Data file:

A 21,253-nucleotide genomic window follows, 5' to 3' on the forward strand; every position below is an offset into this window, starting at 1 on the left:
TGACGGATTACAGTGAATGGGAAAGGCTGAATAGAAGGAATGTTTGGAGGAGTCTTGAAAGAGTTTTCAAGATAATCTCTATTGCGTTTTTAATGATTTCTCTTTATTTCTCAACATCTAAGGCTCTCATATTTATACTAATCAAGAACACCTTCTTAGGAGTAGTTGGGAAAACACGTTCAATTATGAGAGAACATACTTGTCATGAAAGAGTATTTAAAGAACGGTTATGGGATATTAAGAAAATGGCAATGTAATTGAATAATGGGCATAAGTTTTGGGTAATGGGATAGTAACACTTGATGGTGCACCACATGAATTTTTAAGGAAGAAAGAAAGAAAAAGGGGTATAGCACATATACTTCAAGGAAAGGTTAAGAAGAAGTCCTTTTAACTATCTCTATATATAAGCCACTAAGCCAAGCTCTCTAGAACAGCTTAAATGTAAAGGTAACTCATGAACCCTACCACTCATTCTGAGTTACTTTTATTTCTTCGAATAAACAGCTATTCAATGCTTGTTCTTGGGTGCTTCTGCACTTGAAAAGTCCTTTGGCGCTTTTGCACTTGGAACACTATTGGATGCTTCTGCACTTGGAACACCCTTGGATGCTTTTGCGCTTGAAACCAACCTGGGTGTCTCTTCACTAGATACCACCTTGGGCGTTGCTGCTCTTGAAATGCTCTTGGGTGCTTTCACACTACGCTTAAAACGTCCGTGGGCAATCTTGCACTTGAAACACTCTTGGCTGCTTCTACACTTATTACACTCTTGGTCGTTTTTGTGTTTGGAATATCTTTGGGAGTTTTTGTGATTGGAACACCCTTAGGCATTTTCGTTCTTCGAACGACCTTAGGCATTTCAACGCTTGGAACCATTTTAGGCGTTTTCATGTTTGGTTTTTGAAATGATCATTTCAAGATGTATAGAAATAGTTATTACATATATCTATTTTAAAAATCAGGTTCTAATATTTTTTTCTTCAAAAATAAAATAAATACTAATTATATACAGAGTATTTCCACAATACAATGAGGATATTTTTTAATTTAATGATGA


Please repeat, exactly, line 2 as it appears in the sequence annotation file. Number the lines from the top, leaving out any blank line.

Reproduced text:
TGACGGATTACAGTGAATGGGAAAGGCTGAATAGAAGGAATGTTTGGAGGAGTCTTGAAAGAGTTTTCAAGATAATCTCTATTGCGTTTTTAATGATTTCTCTTTATTTCTCAACATCTAAGGCTCTCATATTTATACTAATCAAGAACACCTTCTTAGGAGTAGTTGGGAAAACACGTTCAATTATGAGAGAACATACTTGTCATGAAAGAGTATTTAAAGAACGGTTATGGGATATTAAGAAAATGGCAATGTAATTGAATAATGGGCATAAGTTTTGGGTAATGGGATAGTAACACTTGATGGTGCACCACATGAATTTTTAAGGAAGAAAGAAAGAAAAAGGGGTATAGCACATATACTTCAAGGAAAGGTTAAGAAGAAGTCCTTTTAACTATCTCTATATATAAGCCACTAAGCCAAGCTCTCTAGAACAGCTTAAATGTAAAGGTAACTCATGAACCCTACCACTCATTCTGAGTTACTTTTATTTCTTCGAATAAACAGCTATTCAATGCTTGTTCTTGGGTGCTTCTGCACTTGAAAAGTCCTTTGGCGCTTTTGCACTTGGAACACTATTGGATGCTTCTGCACTTGGAACACCCTTGGATGCTTTTGCGCTTGAAACCAACCTGGGTGTCTCTTCACTAGATACCACCTTGGGCGTTGCTGCTCTTGAAATGCTCTTGGGTGCTTTCACACTACGCTTAAAACGTCCGTGGGCAATCTTGCACTTGAAACACTCTTGGCTGCTTCTACACTTATTACACTCTTGGTCGTTTTTGTGTTTGGAATATCTTTGGGAGTTTTTGTGATTGGAACACCCTTAGGCATTTTCGTTCTTCGAACGACCTTAGGCATTTCAACGCTTGGAACCATTTTAGGCGTTTTCATGTTTGGTTTTTGAAATGATCATTTCAAGATGTATAGAAATAGTTATTACATATATCTATTTTAAAAATCAGGTTCTAATATTTTTTTCTTCAAAAATAAAATAAATACTAATTATATACAGAGTATTTCCACAATACAATGAGGATATTTTTTAATTTAATGATGA